Rie Miyazawa onstage at the stage greeting for the movie “Gelatin Silver LOVE” in 2009©Kazuhiko Nakamura

It seemed like a reckless challenge, but my fears were unfounded when she appeared at the soiree on May 10, completing the two-and-a-half-hour performance without making a single mistake, and perfectly executing the 130 lines of dialogue, and she made it through to the final curtain on May 12 without a hitch.

Nikkan Sports (May 11, 2001) wrote, “I can only think that the gods of the stage have descended upon Rie,” and the author was then in charge of “5 o’clock,” a Tokyo MX program for which I was a writer. (Tokyo MX) Monday commentator Matsuko Deluxe, for whom I was working as a writer at the time, sighed in admiration, and I remember it vividly.

So why did Rie Miyazawa accept the challenge and go through with it? Did she have a chance? Was there some deep reason why she had to do it? Let us trace her history and explore her true intentions once again.

Rie Miyazawa was born in Tokyo in 1973, and began modeling at the age of 11. In 1987, when she was in the second year of junior high school, she attracted attention with a commercial for “Mitsui Re-House”. The following year, she made her big breakthrough when she was chosen to star in the movie “Bokutachi no Shichinichi Senso” (Our Seven-Day War). In 1989, she made her debut as a singer with “Dream Rush” produced by Tetsuya Komuro, and in 1990, she made her first appearance at the NHK Kohaku Uta Gassen. In 1991, she became a social phenomenon, literally, as she performed hair nudity in “Santa Fe” and stunned the whole of Japan.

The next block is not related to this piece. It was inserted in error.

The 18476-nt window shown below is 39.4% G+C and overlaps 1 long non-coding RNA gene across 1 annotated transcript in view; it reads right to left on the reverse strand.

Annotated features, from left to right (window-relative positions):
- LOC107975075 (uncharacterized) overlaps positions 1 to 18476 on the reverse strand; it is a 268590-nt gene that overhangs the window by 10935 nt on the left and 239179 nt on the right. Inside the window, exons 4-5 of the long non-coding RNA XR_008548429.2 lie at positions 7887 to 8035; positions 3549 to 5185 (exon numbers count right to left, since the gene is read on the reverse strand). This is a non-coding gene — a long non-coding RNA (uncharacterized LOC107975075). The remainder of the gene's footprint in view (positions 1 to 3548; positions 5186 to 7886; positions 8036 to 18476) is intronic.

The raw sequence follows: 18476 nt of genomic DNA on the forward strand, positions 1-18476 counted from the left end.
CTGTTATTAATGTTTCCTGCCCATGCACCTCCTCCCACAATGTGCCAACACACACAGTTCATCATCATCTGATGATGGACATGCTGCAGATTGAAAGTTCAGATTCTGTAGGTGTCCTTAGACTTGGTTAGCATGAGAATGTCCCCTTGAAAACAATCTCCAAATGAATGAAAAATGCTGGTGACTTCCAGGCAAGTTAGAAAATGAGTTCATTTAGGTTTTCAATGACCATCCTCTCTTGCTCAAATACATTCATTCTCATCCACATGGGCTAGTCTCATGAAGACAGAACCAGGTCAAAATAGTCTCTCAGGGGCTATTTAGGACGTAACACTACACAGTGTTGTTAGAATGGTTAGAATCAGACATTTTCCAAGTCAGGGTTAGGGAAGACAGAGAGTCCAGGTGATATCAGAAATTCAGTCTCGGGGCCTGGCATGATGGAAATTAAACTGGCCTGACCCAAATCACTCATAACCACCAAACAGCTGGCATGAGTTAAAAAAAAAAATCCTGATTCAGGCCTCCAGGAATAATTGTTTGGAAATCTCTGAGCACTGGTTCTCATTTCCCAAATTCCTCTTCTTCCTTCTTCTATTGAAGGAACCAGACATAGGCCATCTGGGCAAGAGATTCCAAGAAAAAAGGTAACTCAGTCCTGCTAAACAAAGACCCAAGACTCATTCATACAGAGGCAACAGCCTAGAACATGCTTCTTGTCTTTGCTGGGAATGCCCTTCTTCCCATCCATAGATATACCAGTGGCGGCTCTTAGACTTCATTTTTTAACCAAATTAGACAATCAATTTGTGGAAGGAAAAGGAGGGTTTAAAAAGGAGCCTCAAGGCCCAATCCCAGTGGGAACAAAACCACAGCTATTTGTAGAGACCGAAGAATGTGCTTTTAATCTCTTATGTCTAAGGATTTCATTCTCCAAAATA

In the fall of 1992, she held an engagement press conference with Kikanada (later to become Takanohana) that caused a stir in Japan. Two months later, however, they broke up.

It seemed as if his success would continue forever, but he stumbled in an unexpected way. The story of his engagement to Sekiwake Takanada (later to become yokozuna Takanohana) and the subsequent breakup of the relationship that swept the Japanese archipelago from late fall of 1992 to January 1993. After this, his popularity suddenly stopped, and reports began to circulate that he had lost a lot of weight and was suffering from mental and physical ailments. Furthermore, in 1995, she was hit by two more troubles.

Two cases of being dropped from the board

Tomiko Miyao’s novel “Kura,” which had been serialized in the Mainichi Newspapers for a year from March 1992, was to be made into a movie. Set in a Niigata sake brewery during the Taisho period (1912-1926), the film depicts the life of the main character Retsu, the first woman to become a brewery owner, despite losing her eyesight. It was supposed to be a win-win situation. Rie herself seemed to be aware of this, commenting at the production announcement, “I want this to be my masterpiece,” and it appeared that she was proactive in “changing her character.